People, Cities & Nature
Planting of native species to restore forest in urban centres is an important conservation activity that has been gaining momentum in New Zealand for over 40 years. Early projects were few in number, largely isolated from each other, and weren’t based on scientific knowledge. In contrast, today's urban forest restoration projects are numerous, increasingly linked by conservation networks and knowledgeable communities, and are often on the cutting-edge of our ecological understanding.
Our Plantings research is addressing the demand for new information on best practice in urban ecological restoration to support these projects. We are studying plantings throughout nine New Zealand cities to better understand the requirements for efficiency and success of restoration efforts of city councils and community groups.
We want to discover the most efficient pathway to restore an urban forest, from first plant in the ground, to a mature ecosystem that self-regenerates. There are two main ways we are doing this. First, we are using a nation-wide chronosequence approach, whereby space is substituted for time, for surveying to determine how regeneration dynamics of restoration plantings vary with microclimate and vegetation composition among cities. Second, we are planting and monitoring enrichment species such as rimu and tawa to test how to facilitate urban forest succession. Findings from this work will help to improve wildlife habitat and ecosystem service provision through successful restoration of long-lived, self-regenerating urban forests.
Vegetation & Environment Surveys Our surveys use permanent vegetation plots to quantify the structure, composition, and environmental conditions of urban vegetation. We have developed methods that will provide detailed understanding of the short-term (1-10 yrs) to medium-term (10-40 yrs) successional dynamics of restoration plantings. Our data help us answer questions like: when exactly does canopy closure occur so that competing weeds die back? and, which environmental conditions are most important for trees to regenerate successfully? Hard data on these important ecological processes is currently unavailable for New Zealand cities.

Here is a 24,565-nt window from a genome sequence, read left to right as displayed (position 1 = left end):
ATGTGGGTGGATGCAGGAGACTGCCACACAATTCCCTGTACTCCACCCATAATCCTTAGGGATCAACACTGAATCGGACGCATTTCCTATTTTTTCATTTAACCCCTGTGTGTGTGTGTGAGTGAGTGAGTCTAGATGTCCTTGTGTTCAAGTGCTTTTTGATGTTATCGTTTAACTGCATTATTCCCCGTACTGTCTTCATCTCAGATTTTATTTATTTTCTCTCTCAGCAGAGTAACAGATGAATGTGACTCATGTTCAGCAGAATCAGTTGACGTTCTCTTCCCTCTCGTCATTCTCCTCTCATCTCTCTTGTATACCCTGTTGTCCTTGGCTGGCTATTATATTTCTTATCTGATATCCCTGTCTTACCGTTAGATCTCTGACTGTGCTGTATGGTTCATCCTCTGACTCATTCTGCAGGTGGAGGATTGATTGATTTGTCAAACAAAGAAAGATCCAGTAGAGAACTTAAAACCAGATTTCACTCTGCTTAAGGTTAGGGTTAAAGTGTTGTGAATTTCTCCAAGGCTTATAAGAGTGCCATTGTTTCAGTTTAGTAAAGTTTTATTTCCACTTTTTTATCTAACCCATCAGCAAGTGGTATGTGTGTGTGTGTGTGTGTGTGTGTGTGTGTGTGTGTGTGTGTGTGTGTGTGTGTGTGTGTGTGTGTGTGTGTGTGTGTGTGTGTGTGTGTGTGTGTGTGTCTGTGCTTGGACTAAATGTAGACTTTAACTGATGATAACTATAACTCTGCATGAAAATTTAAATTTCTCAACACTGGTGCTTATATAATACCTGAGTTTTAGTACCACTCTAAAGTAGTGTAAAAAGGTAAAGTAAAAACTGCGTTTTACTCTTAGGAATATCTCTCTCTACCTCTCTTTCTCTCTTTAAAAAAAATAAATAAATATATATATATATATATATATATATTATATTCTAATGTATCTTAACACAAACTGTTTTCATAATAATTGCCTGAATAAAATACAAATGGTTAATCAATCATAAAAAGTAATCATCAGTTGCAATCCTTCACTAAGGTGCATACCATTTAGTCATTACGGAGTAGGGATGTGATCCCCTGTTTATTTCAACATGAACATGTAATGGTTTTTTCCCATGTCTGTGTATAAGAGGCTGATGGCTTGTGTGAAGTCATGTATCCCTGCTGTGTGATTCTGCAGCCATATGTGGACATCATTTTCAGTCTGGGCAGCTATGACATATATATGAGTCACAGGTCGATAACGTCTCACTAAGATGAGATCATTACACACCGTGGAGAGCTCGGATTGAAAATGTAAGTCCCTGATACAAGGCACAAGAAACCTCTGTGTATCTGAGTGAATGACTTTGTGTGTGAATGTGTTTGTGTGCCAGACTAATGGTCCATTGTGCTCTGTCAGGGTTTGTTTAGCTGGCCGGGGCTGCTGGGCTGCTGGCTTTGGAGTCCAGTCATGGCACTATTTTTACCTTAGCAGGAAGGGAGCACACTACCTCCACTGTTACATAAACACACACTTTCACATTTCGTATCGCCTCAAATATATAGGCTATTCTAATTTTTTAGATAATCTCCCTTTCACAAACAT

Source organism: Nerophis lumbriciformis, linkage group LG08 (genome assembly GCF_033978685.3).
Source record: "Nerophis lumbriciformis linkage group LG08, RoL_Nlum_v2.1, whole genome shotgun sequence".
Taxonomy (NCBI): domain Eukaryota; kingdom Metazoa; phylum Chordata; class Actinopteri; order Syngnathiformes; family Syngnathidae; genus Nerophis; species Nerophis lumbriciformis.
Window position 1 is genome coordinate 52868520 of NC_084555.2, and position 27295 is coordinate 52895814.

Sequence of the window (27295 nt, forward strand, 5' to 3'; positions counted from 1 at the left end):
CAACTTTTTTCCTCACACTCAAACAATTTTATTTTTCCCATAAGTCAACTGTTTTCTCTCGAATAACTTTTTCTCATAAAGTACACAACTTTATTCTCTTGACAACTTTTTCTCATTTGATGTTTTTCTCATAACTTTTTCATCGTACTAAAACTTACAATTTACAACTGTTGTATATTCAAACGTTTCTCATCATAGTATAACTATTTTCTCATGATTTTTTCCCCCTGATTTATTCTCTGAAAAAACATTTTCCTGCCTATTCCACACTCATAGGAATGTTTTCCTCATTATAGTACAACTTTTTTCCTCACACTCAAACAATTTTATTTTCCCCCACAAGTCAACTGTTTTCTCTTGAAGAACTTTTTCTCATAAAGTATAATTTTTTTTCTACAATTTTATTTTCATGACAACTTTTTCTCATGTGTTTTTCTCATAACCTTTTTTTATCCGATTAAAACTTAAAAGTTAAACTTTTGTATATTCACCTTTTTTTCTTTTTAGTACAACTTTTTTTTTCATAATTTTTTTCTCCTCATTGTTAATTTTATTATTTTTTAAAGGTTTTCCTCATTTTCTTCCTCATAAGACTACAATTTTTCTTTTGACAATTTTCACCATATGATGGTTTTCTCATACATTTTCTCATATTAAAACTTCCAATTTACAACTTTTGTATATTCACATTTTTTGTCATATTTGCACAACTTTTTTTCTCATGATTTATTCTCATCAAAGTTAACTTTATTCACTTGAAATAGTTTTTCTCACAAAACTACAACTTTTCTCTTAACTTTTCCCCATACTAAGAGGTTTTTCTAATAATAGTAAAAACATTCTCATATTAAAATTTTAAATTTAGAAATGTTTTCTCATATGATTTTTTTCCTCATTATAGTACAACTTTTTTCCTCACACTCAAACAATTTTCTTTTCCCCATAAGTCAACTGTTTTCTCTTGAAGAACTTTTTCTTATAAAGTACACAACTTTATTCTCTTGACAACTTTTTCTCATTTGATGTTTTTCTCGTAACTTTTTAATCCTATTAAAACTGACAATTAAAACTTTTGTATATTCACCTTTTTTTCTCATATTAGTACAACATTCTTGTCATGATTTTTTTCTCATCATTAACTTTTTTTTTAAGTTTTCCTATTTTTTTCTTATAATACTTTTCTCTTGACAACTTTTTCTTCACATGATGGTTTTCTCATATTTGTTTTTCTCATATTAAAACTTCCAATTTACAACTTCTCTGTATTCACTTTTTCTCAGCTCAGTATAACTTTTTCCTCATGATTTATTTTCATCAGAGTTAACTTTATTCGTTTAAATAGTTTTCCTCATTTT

Understanding how light, microclimate, and understorey conditions change over the first 40 years of development will provide councils with critical information for long-term planning to maximise efficiency of resource allocation. City councils will be provided with improved restoration planting guidelines to maximise both immediate and long-term success of projects.
Enrichment Experiment In naturally functioning ecosystems, forests composed largely of sun-loving pioneer trees are normally replaced by late-successional shade-tolerant trees like rimu or tawa. These large, slow-growing trees often depend on birds (e.g., kererū, tūī) to disperse their seeds but in many of our towns and cities these birds are now absent and the late-successional trees are not returning to restored areas.
We know that facilitating forest succession by enriching restoration plantings with late-successional tree seedlings will speed the natural process of succession and provide habitat structure and food resources to bring back our iconic native birds. Aiding establishment of these late-successional trees is the final stage of stabilising young restored forests, ensuring they will last a long time without much need for maintenance or expense. Within forest plantings aged 5-40 years we will establish manipulative experiments to determine optimal conditions for introducing seedlings of late-successional canopy species and epiphytes.
Study sites The study sites for the Plantings research project are in nine cities: